It has taken me two weeks to write about my fourth marathon experience. To be honest, it is not because I am ruminating over it but rather that I have already moved on in my mind.
I was a DNF.
Yes, a “did not finish”.
Don’t worry – no medical tent for me. I just walked off. Totally, just walked off the course. It was so easy. I wandered off down a side street, called my husband and told him where he could come and get me. Simple.
The decision to do that was also simple in some regards but nonetheless extremely difficult. As I said to my husband during one of our phone calls while I was still running, my decision is between how much my heart will ache from quitting compared to the heartache of knowing I was about to run my slowest marathon.
Let me take you back a few weeks. I have participated in an outstanding 20 week heart rate training marathon plan. During week 18 I completed an enhanced, anaerobic threshold run, the numbers from which informed myself and my coach that I could run a 3:45 marathon on a perfect day. My official BQ time needs to be 3:55 (although more likely around 3:52). I was extremely excited and a little bit in disbelief.
Two weeks before race day the weather turned and I started to get horrendous hayfever. I did everything I knew how to do to get it under control. I thought it would all be ok. The Saturday before race day I was so overwhelmed by it that I had to take a nap to reduce some of the effects. Perhaps that should have been the tip off. Perhaps someone I little less one-eyed, blinded by their training numbers, might have been able to see the writing on the wall.
Race day was warm and windy. Much warmer than the conditions I had trained in and also the wind was gusty from the north – hayfever wind. I popped an antihistamine and headed into town and the start line with a friend. I was so hopeful for his race after all his efforts as well. It was great to be hanging with him amongst all the excitement of a marathon start line. I love the atmosphere.
Long story short. At about 5k I was going slow but was ok with it. By 10k mark I knew my plan was out the window. At 15k I rang my hubbie to tell him not to hurry into the finish line as I would be a while. At 20k I started to think about whether I should just pull the pin. I was having trouble keeping my HR under control and my pace was awful. My nose wouldn’t stop running and my lungs were starting to hurt.
I did enjoy chatting to a New Yorker who was running his first marathon – that distracted me for a while.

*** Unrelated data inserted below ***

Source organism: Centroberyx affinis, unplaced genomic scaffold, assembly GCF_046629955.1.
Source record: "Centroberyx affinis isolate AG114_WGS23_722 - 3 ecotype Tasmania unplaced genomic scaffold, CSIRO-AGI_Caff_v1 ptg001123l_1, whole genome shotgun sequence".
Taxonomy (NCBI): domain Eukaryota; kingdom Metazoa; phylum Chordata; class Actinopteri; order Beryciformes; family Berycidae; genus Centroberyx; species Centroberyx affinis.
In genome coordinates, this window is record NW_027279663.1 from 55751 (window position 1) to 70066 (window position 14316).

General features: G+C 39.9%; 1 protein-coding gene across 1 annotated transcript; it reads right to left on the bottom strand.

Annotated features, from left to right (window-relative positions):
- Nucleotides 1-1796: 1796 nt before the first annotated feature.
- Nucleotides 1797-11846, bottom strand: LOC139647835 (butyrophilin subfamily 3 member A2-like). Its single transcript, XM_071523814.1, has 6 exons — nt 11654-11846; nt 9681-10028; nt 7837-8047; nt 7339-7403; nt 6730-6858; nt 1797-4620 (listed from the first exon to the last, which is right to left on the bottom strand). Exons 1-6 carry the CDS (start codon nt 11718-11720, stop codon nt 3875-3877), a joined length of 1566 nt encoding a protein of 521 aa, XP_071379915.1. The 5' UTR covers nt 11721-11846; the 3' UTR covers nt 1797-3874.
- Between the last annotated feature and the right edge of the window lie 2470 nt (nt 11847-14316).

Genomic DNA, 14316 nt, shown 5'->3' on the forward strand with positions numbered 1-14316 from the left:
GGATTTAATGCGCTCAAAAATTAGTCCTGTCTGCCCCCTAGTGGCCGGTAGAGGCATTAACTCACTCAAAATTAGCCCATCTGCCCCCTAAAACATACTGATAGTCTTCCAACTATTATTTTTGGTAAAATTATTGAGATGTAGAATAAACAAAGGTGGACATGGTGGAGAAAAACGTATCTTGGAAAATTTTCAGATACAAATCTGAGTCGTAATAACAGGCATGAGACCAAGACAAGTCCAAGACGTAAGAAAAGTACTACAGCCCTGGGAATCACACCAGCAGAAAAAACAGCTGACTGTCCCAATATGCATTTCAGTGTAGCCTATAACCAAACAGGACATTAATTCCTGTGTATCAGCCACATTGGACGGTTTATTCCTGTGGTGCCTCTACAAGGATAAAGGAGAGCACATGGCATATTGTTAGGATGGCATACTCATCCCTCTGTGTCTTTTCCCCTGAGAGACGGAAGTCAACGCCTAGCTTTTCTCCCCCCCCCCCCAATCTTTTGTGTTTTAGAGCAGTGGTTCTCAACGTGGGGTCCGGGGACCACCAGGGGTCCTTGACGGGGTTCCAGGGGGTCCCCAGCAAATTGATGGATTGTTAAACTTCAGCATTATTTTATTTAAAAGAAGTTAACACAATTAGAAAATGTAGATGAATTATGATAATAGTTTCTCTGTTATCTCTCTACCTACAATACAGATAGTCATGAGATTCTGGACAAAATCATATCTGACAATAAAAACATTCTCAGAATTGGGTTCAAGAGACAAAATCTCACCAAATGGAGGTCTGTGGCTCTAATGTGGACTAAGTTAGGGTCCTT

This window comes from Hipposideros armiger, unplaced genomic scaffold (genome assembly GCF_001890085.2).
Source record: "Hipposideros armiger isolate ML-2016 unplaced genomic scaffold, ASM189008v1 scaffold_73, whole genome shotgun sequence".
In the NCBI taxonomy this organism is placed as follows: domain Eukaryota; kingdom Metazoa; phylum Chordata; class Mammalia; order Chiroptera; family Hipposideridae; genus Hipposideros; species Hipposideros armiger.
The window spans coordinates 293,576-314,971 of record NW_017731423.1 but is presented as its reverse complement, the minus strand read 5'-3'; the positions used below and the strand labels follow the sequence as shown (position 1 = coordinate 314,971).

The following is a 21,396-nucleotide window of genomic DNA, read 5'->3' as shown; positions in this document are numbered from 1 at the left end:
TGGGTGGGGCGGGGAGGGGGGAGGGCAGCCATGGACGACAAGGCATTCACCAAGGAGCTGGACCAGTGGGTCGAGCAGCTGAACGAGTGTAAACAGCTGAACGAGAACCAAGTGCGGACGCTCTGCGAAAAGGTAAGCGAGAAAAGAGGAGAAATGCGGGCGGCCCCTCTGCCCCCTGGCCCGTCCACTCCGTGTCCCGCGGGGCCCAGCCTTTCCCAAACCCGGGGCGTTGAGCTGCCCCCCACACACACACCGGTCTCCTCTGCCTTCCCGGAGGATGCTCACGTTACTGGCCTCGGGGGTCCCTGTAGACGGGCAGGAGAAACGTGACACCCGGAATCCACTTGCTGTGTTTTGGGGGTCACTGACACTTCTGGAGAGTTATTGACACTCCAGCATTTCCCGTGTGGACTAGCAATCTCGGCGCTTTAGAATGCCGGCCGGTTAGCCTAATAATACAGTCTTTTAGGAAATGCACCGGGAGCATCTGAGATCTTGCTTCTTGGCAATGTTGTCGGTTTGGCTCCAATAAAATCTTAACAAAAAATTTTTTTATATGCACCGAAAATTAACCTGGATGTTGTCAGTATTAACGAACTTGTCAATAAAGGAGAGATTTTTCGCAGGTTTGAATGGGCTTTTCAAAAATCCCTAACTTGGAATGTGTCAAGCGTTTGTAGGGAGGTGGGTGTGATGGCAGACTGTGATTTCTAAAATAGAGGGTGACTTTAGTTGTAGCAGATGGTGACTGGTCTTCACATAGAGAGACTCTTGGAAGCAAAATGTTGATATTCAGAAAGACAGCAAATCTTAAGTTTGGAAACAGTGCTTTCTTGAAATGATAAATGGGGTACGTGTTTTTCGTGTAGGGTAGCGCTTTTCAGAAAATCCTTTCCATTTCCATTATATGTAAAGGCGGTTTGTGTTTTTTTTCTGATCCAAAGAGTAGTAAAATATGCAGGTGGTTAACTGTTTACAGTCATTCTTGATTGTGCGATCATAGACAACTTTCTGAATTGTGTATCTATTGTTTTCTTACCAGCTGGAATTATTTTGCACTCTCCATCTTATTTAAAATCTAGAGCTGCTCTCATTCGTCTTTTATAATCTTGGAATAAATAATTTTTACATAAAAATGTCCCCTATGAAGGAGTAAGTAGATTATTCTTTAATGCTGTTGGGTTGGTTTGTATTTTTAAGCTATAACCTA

The most heart wrenching part of the run was finding out that my brother, sister-in-law and their kids had come down to see me. My brother jumped into the race and ran with me for a few km’s encouraging me to keep going. He was the person who had inspired me to run in the first place. It hurt my heart to think that I would let him down by quitting.
After hugs with all the family including my husband and kids, I was on my own again running into the head wind at a slog of a pace. Despite a previous walk break my HR was still out of control. I was hating it. I had 14k of head wind left ahead of me. I just couldn’t stomach the thought. This is not my first time at the rodeo. I had pushed through adversity at my previous marathon.
I had nothing to prove to myself, or to anyone else.
So I decided not to. Running is my hobby. I do it for fun. I wasn’t having fun. I turned right, I started to walk, a looked back over my shoulder at the other runners still moving up the road, looking tired and defeated. I thought, “no thanks”. I am done. There are better ways to spend this Sunday morning.
I rang my coach. I rang my husband. My race was done. No regrets. It just wasn’t my day.
You can’t win them all.
I did get to enjoy the sting of disappointment. The ache of a breaking heart as all your effort and plans turned to nothing. As a dear friend told me, I deserved that sting, that pain. It was mine.
I was incredibly unwell for the week after the marathon so I have no regrets about my choice. I am now turning my mind to getting stronger and hopefully faster and will try again for a BQ next May. For now, it is back to enjoying running and having more time with my family.
Thanks for all your support.